Virginia Approves Cannabis Decriminalization

Virginia lawmakers have approved broad cannabis decriminalization legislation; lawmakers there, however, have no intention of addressing adult-use legalization in this session.

Full story after the jump.

The Virginia Legislature approved broad cannabis decriminalization legislation last week but lawmakers have no plans to pass recreational legalization this session. The measure passed by both the Senate and House of Delegates reduces the penalty for possession up to a half-ounce to $25. The current law calls for a $500 fine and 30 days in jail.

The bill also requires that all previous convictions and records for simple possession be sealed and provisions requiring substance abuse screening and loss of driving privileges for juveniles caught possessing any amount of cannabis.    

Democratic Gov. Ralph Northam called for cannabis reforms on the campaign trail – and reiterated his support for legalization last January – and is expected to sign the bill into law.

However, despite the governor’s support and both chambers of the Legislature being controlled by Democrats, House Majority Leader Charniele Herring indicated that lawmakers would not consider adult-use legalization legislation this year.    

“To legalize it now would not be good, but this hopefully would take us one step closer to reducing the arrest and jailing of people for simple possession.” — Herring, via Capital News Service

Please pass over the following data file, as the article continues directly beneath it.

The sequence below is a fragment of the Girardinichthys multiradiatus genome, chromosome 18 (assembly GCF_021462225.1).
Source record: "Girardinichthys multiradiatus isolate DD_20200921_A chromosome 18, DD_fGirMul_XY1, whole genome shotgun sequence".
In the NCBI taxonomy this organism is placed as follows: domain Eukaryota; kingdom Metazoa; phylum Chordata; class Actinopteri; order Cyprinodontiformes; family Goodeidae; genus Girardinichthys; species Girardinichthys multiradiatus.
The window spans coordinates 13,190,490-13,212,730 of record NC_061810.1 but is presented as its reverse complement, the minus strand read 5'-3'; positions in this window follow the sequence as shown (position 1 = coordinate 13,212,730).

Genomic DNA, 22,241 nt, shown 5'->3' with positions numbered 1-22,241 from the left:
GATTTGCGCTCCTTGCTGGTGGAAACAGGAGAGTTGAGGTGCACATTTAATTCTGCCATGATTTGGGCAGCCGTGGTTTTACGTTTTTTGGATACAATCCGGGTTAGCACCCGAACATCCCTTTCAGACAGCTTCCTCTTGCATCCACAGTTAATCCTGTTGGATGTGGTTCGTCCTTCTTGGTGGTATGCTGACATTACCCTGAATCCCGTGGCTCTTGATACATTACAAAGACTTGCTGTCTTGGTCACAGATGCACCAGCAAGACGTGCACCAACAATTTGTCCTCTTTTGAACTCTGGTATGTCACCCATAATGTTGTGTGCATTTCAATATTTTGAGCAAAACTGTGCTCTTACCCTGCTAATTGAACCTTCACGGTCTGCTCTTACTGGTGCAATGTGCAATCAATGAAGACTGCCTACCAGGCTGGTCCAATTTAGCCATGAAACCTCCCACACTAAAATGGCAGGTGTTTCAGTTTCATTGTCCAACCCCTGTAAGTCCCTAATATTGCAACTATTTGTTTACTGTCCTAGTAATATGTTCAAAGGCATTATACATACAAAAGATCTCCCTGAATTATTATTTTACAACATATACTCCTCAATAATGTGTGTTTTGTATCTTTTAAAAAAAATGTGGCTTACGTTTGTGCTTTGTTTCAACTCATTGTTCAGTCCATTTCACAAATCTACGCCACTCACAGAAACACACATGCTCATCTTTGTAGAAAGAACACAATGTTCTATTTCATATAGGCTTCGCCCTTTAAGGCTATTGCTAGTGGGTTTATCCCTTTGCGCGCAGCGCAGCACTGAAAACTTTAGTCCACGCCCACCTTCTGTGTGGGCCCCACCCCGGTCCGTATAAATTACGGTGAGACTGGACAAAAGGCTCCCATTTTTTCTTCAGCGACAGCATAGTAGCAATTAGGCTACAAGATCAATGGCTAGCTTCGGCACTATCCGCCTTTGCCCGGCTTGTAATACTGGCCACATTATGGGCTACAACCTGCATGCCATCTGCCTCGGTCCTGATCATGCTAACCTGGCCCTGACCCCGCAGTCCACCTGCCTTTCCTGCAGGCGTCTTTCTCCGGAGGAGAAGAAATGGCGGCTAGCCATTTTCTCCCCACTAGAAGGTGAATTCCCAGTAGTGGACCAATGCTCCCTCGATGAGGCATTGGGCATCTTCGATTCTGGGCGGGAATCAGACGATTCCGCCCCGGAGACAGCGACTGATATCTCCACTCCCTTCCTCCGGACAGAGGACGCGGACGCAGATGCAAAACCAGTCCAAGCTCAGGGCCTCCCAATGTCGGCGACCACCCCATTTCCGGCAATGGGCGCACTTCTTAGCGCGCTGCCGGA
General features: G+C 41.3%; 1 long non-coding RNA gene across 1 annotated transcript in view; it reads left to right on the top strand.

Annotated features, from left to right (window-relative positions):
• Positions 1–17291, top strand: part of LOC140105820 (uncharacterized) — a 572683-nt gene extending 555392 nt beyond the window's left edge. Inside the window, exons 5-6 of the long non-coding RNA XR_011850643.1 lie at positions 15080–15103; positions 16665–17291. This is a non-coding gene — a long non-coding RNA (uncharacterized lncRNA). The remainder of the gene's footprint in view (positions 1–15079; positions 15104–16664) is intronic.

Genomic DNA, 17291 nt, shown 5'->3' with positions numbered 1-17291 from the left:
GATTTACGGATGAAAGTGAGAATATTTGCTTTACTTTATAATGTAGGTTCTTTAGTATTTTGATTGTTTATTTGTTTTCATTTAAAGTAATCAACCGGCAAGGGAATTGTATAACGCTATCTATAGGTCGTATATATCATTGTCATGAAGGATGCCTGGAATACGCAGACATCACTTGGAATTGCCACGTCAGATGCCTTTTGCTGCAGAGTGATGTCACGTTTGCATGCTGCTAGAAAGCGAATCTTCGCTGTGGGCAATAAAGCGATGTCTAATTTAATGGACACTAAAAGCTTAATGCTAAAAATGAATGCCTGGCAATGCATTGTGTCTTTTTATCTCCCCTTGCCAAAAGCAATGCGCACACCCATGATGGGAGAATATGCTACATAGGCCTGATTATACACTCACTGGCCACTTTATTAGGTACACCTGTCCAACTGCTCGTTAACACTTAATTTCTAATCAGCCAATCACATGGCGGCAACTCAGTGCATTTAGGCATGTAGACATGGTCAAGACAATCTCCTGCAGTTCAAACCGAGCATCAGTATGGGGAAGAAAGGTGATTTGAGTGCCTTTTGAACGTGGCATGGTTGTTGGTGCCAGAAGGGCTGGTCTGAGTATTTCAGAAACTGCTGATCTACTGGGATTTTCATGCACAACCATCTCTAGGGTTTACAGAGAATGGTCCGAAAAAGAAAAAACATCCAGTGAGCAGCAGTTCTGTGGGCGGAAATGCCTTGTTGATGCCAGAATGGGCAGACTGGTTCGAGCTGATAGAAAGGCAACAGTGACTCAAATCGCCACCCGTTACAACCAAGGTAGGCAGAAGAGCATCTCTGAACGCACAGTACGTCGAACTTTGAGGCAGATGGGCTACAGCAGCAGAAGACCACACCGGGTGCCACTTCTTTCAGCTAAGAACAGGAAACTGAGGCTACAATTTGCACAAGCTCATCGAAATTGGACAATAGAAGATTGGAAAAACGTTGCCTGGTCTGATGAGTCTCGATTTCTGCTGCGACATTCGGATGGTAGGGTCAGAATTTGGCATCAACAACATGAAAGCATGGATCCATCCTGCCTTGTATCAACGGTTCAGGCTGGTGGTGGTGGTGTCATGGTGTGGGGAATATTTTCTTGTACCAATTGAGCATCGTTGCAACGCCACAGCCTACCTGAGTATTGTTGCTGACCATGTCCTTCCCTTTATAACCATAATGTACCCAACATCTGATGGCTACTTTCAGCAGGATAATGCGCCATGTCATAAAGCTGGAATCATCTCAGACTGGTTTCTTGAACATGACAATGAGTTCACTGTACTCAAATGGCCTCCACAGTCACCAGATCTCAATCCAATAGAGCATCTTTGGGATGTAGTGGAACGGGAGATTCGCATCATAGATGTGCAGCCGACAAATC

A 2017 study by the Virginia Crime Commission found that from 2007 to 2016, African Americans comprised nearly half of all arrests for first-time cannabis possession, despite comprising 20 percent of the state’s population. The commission suggested that 10,000 arrests could be prevented by decriminalizing possession.

Cannabis use and possession by adults is legalized in nearby Washington, D.C. but the federal government – which provides the budget for the District – prevents the city from implementing a taxed and regulated market.

Following the passage of the reforms, Virginia Attorney General Mark Herring (no relation to the house majority leader) said in a statement that they were “a step in the right direction” but cautioned that “the work is not done.” Herring has been a strong proponent for cannabis reforms in the state, including adult-use legalization.

According to a WAMU report, the Senate last week also advanced a measure allowing individuals to possess cannabis if they are a state-registered qualified patient and another bill to allow for broader expungement rules. Both of those bills still need House approval. 

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